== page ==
HC Deb 13 June 1950 vol 476 cc16-8
32. Mr. Braine

asked the Secretary of State for War if his attention has been drawn to the case where orders were given to sentries in Germany to shoot to kill in certain circumstances and subsequently Private Gordon Kenneth Linsell of the 1st Battalion the Black Watch was sentenced to death by court-martial for murder; and what action has been taken in respect of the authority issuing such orders.

Mr. Strachey

Yes, Sir. My attention has been drawn to this case. The proceedings of the court-martial which tried Private Linsell have not yet been confirmed and the case must therefore be considered as sub judice. I cannot therefor comment at this stage on the case itself or on any orders which may be connected with it. In this connection I must point out that Private Linsell's legal adviser has intimated that he is instructed to prepare and submit a petition on behalf of Private Linsell for consideration by the Confirming Authority before the latter takes any action in regard to confirmation, and he has stated that he is fully aware that by his so doing some further delay in the confirmation or otherwise of the proceedings may be occasioned. The petition has not yet been received by the Confirming Authority.

I will make a statement on the case when the proceedings have been confirmed or otherwise.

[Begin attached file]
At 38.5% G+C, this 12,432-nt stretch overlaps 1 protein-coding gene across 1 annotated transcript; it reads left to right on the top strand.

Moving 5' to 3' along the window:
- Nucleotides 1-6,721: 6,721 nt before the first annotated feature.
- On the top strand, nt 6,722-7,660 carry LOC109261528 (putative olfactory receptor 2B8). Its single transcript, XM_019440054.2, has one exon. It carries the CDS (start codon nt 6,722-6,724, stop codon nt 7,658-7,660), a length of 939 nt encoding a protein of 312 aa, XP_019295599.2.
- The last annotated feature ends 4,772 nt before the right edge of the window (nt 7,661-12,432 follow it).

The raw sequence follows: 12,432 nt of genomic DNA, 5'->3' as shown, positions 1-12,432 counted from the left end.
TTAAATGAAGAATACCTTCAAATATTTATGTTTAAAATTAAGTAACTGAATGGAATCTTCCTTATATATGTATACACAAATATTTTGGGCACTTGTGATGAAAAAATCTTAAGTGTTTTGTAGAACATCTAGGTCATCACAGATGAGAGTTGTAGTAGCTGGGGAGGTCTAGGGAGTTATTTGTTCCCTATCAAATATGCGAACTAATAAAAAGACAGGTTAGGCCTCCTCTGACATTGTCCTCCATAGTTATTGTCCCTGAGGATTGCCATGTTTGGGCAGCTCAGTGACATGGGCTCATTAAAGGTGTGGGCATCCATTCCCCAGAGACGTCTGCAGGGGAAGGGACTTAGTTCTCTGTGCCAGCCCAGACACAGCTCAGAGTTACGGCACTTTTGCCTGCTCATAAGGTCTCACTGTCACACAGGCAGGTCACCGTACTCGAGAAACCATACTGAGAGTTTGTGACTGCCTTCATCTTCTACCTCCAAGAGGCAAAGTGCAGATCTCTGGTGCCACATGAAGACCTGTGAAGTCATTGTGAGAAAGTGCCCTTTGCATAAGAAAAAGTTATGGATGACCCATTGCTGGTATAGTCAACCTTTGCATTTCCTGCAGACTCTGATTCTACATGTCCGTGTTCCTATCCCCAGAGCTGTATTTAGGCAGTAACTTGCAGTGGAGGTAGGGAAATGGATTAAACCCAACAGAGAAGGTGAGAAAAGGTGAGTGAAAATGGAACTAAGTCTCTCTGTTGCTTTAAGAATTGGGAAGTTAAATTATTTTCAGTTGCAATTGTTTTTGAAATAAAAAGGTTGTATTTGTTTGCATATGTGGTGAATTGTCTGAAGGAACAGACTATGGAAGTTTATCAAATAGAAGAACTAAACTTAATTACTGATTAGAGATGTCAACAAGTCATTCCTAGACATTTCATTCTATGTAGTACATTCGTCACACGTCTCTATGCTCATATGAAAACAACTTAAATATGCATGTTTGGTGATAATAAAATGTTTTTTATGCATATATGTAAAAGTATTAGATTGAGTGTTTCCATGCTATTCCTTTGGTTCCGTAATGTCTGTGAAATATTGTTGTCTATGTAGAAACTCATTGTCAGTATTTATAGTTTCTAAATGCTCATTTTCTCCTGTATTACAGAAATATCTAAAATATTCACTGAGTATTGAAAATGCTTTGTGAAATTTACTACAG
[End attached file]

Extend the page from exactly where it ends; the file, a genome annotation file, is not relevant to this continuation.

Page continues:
Mr. Braine

Yes, but in view of the grave anxiety which this matter has caused to relatives of men serving in the Forces everywhere, will the Minister see that orders given to sentries in the future are framed in such a way that men clearly understand them and are not afraid of the consequences of carrying out their duty?

Mr. Strachey

That is another issue and I do not think I could comment on it without commenting on the substance of the case.

Mr. Paget

Could the Minister tell us at this stage whether or not soldiers are expected to obey their orders?

Mr. Strachey

Certainly, but again I should be going into the merits of the case if I said whether or not in my opinion that question was involved here.

Lieut.-Colonel Lockwood

Is the right hon. Member aware how much the public conscience has been stirred, and indeed shocked, by the Private Linsell case, and in order that public anxiety may be allayed, will he give the House an assurance that these proceedings will be reviewed at the earliest possible moment?

Mr. Strachey

I cannot help feeling that the hon. and gallant Member is beginning to express views on the case, which is still sub judice, and it would be a great pity if the House committed itself to a particular view in this matter.

Mr. Sydney Silverman

Can my right hon. Friend say, without reference at all to the case cited in the Question, whether he was aware that any military authority in Germany at this time was giving orders that, at a time when there are no active hostilities going on, sentries should be given orders to shoot to kill anybody?

Mr. Strachey

That is an entirely different question.

General Sir George Jeffreys

Will the Secretary of State tell the House why there has been this unusual and long delay in confirming the proceedings of this court martial?

Mr. Strachey

I thought that was stated in my reply—that it is at the wish of the defence, which is putting in a petition and desires, naturally, that the decision on the confirmation or otherwise should not be reached until the confirming authority has considered this petition from the defence.